Data Validation for DataOps: The Only Guide You’ll Ever Need

In the 21st century, data has become a natural resource. Like oil or precious metals in the ground, the data created in human digital activities exist in a raw form that becomes valuable when extracted and used. The potential value of extracted, analyzed data has precipitated the development of new methods and practices for processing raw data in useful ways. The term DataOps – a combination of “data” and “operations” – describes the most sophisticated iteration of these methods and practices.

The global amount of data human beings create and replicate annually has grown more than 1,200% in the last ten years– from 6.5 zettabytes in 2012 to 79 in 2021. By 2025, it will more than double to 181 zettabytes. 

The value this data represents tracks with this compound growth. Market research valued the global market for big data analytics at $37 billion in 2018. This market value will reach $105 billion by 2027, demonstrating a sustained CAGR of 12.3% for the decade. 

With the rapid growth in data analytics on the horizon for the foreseeable future, businesses that traffic in data should take the time to familiarize themselves with DataOps. Read on to learn what DataOps is and some of the problems it can solve.

Key Takeaways

  • DataOps is a set of practices in data analytics that aims to reduce cycle time. 
  • DataOps inherits conceptual frameworks from three related production philosophies: DevOps, Agile software development, and lean manufacturing.
  • DataOps applies automation solutions to the problems of high cycle times and limited validations in data analytics.

What is DataOps?

DataOps is a set of practices in data analytics that aims to reduce cycle time – the time that elapses between the start of a process in data analytics and the delivery of finished, ready-for-use analytics.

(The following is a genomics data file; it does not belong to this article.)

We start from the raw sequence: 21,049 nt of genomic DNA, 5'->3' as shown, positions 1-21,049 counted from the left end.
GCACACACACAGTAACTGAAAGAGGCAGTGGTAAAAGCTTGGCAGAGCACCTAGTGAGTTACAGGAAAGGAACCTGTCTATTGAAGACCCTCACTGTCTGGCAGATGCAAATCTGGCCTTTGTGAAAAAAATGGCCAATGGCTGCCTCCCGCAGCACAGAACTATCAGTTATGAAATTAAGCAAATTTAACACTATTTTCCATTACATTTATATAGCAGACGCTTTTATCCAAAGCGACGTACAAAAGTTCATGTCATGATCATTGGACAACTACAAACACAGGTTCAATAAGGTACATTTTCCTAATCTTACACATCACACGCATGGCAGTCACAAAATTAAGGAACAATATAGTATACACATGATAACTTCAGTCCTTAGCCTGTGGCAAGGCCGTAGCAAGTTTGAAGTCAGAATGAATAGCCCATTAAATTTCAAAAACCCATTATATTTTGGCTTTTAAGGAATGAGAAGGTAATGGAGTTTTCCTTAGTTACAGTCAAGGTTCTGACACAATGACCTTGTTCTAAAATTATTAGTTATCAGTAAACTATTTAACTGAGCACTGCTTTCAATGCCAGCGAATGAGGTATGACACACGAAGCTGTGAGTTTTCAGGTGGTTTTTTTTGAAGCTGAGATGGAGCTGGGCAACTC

Compared to the human mind, the computational abilities of programs often seem infinite. We stare at the ceiling for 30-60 seconds doing visualized mental math to add two 4-digit numbers in our heads. By contrast, programs on our phones and computers make exceedingly more complicated calculations – with much larger numbers.

Nevertheless, even programs have upper limits for the amounts of information they can process quickly and accurately. In the last few decades, innovations on the internet, smartphones, social media, and other technologies exponentially increased the scale of data regularly handled in research and commerce. In the process, what is now called big data revealed practical limitations for relational database management systems.

As data scientists developed new solutions for big data problems, DataOps evolved on the operations side of things as a practical approach to data management in organizations. 

3 Methodologies DataOps Use

DataOps, as an organizational practice, inherits many frameworks from three widely successful methods of design and production.

A slide indicating the relationship of Agile, DevOps, and Lean Manufacturing to DataOps.

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1. DevOps

DevOps – a portmanteau of “development” and “operations” – is an approach to software engineering that delivers up-to-date continuous deployments of software. 

To understand what this means, it helps to think about how developers used to sell software. Twenty years ago, you bought programs such as Windows or Microsoft Office as bundles of CDs to install on a desktop. Once installed, you ran that version on its own until the developer released an entirely new version to replace it a few years later.